The Gingerbread Man

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1918 illustration for the tale

The Gingerbread Man (also known as The Gingerbread Boy) is a fairy tale about a gingerbread man's escape from various pursuers until his eventual demise between the jaws of a fox. "The Gingerbread Boy" first appeared in print in the May 1875, issue of St. Nicholas Magazine in a cumulative tale which, like "The Little Red Hen," depends on repetitious scenes featuring an ever-growing cast of characters for its effect.[1] According to the reteller of the tale, "A girl from Maine told it to my children. It interested them so much that I thought it worth preserving. I asked where she found it and she said an old lady told it to her in her childhood."[2]

1875 story[edit]

In the 1875 St. Nicholas tale, a childless old woman bakes a gingerbread man, who leaps from her oven and runs away. The woman and her husband give chase, but are unable to catch him. The gingerbread man then outruns several farm workers and farm men.

I've run away from a little old man,
A little old man, and the old lady
And I can run away from you, I can!

The tale ends with a fox catching and eating the gingerbread man who cries as he is devoured, "I'm quarter gone...I'm half gone...I'm three-quarters gone...I'm all gone!"[3]

Variations on the 1875 story[edit]

The Gingerbread Man remains a common subject for American children's literature into the 21st century. The retellings often omit the original ending ("I am quarter gone... I am half gone... I am three-quarters gone... I am all gone!")[1] and make other changes. In some variations, the fox feigns deafness, drawing the Gingerbread Man closer and closer. Then the fox snatches and devours him. In other versions, the Gingerbread Man halts in his flight at a riverbank, and after accepting the fox's offer to ferry him across, is convinced by the fox to move ever-forward toward the fox's mouth.

In some retellings, the Gingerbread Man taunts his pursuers with the famous line:

Run, run as fast as you can!
You can't catch me. I'm the Gingerbread Man!

Folk tales[edit]

The character of the runaway food exists in folktales. Folklorist D. L. Ashliman located it across Germany, the British Isles, and Eastern Europe, as well as the United States.[4] Jack Haney also located it in Slavdom and in Northern Europe.[5]

In Slavic lands, a traditional character known as Kolobok (Russian: Колобок) is a ball of bread dough who avoids being eaten by various animals (collected by Konstantin Ushinsky in Native Word (Rodnoye slovo) in 1864). "The Pancake"[4] ("Pannekaken") was collected by Peter Asbjornsen and Jørgen Moe and published in Norske Folkeeventyr (1842-1844), and, ten years later, the German brothers Carl and Theodor Colshorn collected "The Big, Fat Pancake"[4] ("Vom dicken fetten Pfannekuchen") from the Salzdahlum region and published the tale in Märchen und Sagen, no. 57, (1854). In 1894, Karl Gander collected "The Runaway Pancake"[4] ("Der fortgelaufene Eierkuchen") from an Ögeln cottager and peddler and published the tale in Niederlausitzer Volkssagen, vornehmlich aus dem Stadt- und Landkreise Guben, no. 319. The Roule Galette story is a similar story from France.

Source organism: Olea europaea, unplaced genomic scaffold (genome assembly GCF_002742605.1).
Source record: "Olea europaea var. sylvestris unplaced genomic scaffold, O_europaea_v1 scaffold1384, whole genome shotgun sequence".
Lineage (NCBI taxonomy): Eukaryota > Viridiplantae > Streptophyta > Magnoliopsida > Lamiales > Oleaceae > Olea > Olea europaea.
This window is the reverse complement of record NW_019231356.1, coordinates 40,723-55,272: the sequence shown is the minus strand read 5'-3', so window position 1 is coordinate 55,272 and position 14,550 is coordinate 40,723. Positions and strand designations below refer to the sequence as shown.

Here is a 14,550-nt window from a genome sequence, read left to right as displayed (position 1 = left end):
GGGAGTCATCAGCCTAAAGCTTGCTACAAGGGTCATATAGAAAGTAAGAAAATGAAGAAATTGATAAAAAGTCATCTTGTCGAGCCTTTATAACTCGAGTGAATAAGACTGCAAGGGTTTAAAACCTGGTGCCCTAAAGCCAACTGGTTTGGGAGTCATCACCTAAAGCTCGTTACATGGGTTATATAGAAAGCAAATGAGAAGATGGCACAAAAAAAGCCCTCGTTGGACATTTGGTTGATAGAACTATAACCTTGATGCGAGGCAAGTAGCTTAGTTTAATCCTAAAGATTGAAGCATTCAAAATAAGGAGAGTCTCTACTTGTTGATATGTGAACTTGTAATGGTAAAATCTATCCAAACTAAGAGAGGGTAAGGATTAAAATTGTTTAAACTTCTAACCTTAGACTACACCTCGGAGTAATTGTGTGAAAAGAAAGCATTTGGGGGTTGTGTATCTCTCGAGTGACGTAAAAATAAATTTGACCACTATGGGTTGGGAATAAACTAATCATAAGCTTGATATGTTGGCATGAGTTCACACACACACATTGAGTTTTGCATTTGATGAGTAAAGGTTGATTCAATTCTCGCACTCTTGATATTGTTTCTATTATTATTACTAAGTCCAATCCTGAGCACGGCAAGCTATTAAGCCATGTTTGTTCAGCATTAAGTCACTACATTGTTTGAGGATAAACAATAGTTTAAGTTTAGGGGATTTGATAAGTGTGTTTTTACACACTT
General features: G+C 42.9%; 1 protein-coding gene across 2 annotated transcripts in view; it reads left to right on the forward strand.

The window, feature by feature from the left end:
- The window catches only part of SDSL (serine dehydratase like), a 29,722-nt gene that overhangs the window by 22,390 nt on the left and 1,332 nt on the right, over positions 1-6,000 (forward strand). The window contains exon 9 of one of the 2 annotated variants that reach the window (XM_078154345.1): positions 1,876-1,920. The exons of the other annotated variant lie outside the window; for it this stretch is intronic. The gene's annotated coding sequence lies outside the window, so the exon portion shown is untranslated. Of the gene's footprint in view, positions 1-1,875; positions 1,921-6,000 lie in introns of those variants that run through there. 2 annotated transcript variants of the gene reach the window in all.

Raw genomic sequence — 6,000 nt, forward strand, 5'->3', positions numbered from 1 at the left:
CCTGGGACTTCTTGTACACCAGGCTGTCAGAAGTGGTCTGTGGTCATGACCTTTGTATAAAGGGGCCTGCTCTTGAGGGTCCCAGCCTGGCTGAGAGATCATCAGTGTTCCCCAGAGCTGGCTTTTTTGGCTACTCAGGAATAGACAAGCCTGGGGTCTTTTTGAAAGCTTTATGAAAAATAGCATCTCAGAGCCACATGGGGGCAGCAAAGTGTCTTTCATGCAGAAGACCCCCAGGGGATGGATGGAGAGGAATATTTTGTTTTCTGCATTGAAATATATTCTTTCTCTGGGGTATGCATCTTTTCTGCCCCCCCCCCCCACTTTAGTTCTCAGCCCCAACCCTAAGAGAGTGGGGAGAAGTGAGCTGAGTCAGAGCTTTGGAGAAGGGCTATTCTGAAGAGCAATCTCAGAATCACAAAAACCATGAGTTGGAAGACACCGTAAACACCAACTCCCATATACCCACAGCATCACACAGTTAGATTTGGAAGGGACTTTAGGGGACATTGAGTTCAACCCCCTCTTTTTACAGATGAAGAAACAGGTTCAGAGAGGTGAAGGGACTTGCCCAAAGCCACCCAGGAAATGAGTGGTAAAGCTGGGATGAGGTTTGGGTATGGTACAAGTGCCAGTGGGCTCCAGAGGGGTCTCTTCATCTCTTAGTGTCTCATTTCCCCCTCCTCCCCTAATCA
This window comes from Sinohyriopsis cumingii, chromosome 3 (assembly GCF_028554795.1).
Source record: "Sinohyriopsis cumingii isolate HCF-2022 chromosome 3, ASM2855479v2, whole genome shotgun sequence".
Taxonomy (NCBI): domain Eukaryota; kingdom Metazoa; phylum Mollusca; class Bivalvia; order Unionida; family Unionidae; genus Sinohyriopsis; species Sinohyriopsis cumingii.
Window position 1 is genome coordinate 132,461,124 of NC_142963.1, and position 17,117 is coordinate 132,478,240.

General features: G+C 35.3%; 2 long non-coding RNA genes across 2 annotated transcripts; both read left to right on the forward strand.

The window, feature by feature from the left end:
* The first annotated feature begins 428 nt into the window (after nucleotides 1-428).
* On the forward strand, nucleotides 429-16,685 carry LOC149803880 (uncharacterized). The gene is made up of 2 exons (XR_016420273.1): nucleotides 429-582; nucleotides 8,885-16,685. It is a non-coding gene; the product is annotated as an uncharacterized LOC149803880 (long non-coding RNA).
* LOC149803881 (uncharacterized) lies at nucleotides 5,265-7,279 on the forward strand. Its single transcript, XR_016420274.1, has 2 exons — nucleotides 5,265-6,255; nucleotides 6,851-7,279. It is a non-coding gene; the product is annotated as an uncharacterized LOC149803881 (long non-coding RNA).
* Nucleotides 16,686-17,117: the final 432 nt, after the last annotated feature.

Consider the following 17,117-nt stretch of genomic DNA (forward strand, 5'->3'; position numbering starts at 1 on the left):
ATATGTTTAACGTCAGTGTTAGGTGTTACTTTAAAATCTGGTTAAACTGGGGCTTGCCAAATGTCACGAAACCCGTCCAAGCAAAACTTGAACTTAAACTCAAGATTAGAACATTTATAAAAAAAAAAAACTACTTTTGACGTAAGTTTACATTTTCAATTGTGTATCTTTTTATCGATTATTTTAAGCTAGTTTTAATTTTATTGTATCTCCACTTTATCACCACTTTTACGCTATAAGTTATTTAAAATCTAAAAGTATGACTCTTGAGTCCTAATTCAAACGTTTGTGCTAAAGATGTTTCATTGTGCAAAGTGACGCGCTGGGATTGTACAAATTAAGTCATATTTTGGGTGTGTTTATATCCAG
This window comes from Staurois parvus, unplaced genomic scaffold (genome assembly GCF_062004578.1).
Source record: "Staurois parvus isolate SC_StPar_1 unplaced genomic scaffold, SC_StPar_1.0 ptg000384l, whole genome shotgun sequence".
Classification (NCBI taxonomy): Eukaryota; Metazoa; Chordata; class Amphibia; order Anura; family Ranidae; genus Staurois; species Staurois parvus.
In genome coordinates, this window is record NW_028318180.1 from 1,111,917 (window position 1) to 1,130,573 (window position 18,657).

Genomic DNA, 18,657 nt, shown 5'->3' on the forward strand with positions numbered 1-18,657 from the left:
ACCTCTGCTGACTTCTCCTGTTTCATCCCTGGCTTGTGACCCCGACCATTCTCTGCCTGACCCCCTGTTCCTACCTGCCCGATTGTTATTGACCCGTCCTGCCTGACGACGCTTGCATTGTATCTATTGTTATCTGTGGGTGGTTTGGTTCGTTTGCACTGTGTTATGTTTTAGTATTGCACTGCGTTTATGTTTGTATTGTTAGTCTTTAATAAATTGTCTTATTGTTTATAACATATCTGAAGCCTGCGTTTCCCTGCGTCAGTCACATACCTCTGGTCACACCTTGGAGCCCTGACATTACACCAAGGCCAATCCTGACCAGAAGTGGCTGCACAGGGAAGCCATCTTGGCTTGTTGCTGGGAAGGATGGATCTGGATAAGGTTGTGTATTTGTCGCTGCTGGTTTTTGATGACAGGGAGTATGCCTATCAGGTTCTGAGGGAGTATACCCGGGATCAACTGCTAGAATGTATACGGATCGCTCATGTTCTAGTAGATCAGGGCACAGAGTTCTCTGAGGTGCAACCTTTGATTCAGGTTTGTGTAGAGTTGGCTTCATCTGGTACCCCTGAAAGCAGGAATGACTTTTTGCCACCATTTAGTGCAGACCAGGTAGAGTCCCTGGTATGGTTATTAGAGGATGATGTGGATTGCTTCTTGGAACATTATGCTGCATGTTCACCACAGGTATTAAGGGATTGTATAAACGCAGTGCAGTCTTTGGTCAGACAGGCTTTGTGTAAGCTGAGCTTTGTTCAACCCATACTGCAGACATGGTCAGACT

A variation of this trope is found in the Hungarian tale "The Little Dumpling" ("A kis gömböc"), and contrary to the title the main character is not a dumpling, but the Hungarian version of head cheese (which is referred to as "gömböc" - "dumpling" - in some regions of Hungary). In the tale it is the gömböc that eats the others; it first consumes the family that "made" it, and then, rolling on the road, it eats various others – including a whole army – the last of whom is a swineherd. His knife opens the gömböc from the inside, and the people run home. In another variation the gömböc bursts after eating too many people. A similar Russian tale is called "The Clay-Boy" ("Гли́няный па́рень", Glínyanyĭ párenʹ). In it, an old childless couple make themselves a clay-child, who first eats all their food, then them, then a number of people, until he meets a goat who offers to jump right into his mouth, but instead uses the opportunity to ram the Clay-Boy, shattering him and freeing everyone. The Czech folk tale Otesánek (and the 2000 movie with the same name) follows a similar plot.

Joseph Jacobs published "Johnny-Cake" in his English Fairy Tales (1890), basing his tale on a version found in the American Journal of Folk-Lore.[1] Jacobs' johnny-cake rolls rather than runs, and the fox tricks him by pretending to be deaf and unable to hear his taunting verse. In "The Wee Bannock" from More English Fairy Tales (1894), Jacobs records a Scottish tale with a bannock as hero.[6]

Derivations and modern works[edit]